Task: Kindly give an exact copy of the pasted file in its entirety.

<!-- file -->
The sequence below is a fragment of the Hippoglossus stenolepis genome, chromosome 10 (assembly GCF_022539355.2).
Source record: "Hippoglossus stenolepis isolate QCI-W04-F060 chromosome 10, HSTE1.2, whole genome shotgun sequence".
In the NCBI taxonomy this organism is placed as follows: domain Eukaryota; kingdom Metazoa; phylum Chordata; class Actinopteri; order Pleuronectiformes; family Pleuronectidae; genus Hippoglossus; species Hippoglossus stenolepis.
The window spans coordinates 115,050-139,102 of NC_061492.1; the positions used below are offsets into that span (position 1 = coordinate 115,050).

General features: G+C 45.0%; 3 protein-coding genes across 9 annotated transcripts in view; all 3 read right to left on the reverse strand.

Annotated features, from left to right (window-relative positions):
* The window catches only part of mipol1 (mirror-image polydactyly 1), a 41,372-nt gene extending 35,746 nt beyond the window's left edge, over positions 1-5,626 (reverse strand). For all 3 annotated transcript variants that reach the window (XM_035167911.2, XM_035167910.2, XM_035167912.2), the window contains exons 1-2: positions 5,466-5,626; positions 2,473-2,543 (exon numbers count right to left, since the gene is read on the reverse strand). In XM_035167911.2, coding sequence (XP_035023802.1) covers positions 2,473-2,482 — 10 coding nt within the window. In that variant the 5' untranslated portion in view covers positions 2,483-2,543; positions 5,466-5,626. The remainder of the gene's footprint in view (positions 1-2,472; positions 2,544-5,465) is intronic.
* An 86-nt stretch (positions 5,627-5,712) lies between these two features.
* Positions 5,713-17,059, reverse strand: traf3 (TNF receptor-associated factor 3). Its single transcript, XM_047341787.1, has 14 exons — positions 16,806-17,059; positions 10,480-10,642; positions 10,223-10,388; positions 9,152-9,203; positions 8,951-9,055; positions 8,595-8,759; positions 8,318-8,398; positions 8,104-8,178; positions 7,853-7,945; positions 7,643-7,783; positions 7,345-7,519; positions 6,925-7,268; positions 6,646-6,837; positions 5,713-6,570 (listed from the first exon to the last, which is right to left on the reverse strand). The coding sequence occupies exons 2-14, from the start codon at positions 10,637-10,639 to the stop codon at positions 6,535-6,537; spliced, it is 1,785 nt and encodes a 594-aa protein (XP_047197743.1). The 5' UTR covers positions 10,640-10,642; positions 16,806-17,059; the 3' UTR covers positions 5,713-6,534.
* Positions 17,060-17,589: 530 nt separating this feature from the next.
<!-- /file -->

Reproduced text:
The sequence below is a fragment of the Hippoglossus stenolepis genome, chromosome 10 (assembly GCF_022539355.2).
Source record: "Hippoglossus stenolepis isolate QCI-W04-F060 chromosome 10, HSTE1.2, whole genome shotgun sequence".
In the NCBI taxonomy this organism is placed as follows: domain Eukaryota; kingdom Metazoa; phylum Chordata; class Actinopteri; order Pleuronectiformes; family Pleuronectidae; genus Hippoglossus; species Hippoglossus stenolepis.
The window spans coordinates 115,050-139,102 of NC_061492.1; the positions used below are offsets into that span (position 1 = coordinate 115,050).

General features: G+C 45.0%; 3 protein-coding genes across 9 annotated transcripts in view; all 3 read right to left on the reverse strand.

Annotated features, from left to right (window-relative positions):
* The window catches only part of mipol1 (mirror-image polydactyly 1), a 41,372-nt gene extending 35,746 nt beyond the window's left edge, over positions 1-5,626 (reverse strand). For all 3 annotated transcript variants that reach the window (XM_035167911.2, XM_035167910.2, XM_035167912.2), the window contains exons 1-2: positions 5,466-5,626; positions 2,473-2,543 (exon numbers count right to left, since the gene is read on the reverse strand). In XM_035167911.2, coding sequence (XP_035023802.1) covers positions 2,473-2,482 — 10 coding nt within the window. In that variant the 5' untranslated portion in view covers positions 2,483-2,543; positions 5,466-5,626. The remainder of the gene's footprint in view (positions 1-2,472; positions 2,544-5,465) is intronic.
* An 86-nt stretch (positions 5,627-5,712) lies between these two features.
* Positions 5,713-17,059, reverse strand: traf3 (TNF receptor-associated factor 3). Its single transcript, XM_047341787.1, has 14 exons — positions 16,806-17,059; positions 10,480-10,642; positions 10,223-10,388; positions 9,152-9,203; positions 8,951-9,055; positions 8,595-8,759; positions 8,318-8,398; positions 8,104-8,178; positions 7,853-7,945; positions 7,643-7,783; positions 7,345-7,519; positions 6,925-7,268; positions 6,646-6,837; positions 5,713-6,570 (listed from the first exon to the last, which is right to left on the reverse strand). The coding sequence occupies exons 2-14, from the start codon at positions 10,637-10,639 to the stop codon at positions 6,535-6,537; spliced, it is 1,785 nt and encodes a 594-aa protein (XP_047197743.1). The 5' UTR covers positions 10,640-10,642; positions 16,806-17,059; the 3' UTR covers positions 5,713-6,534.
* Positions 17,060-17,589: 530 nt separating this feature from the next.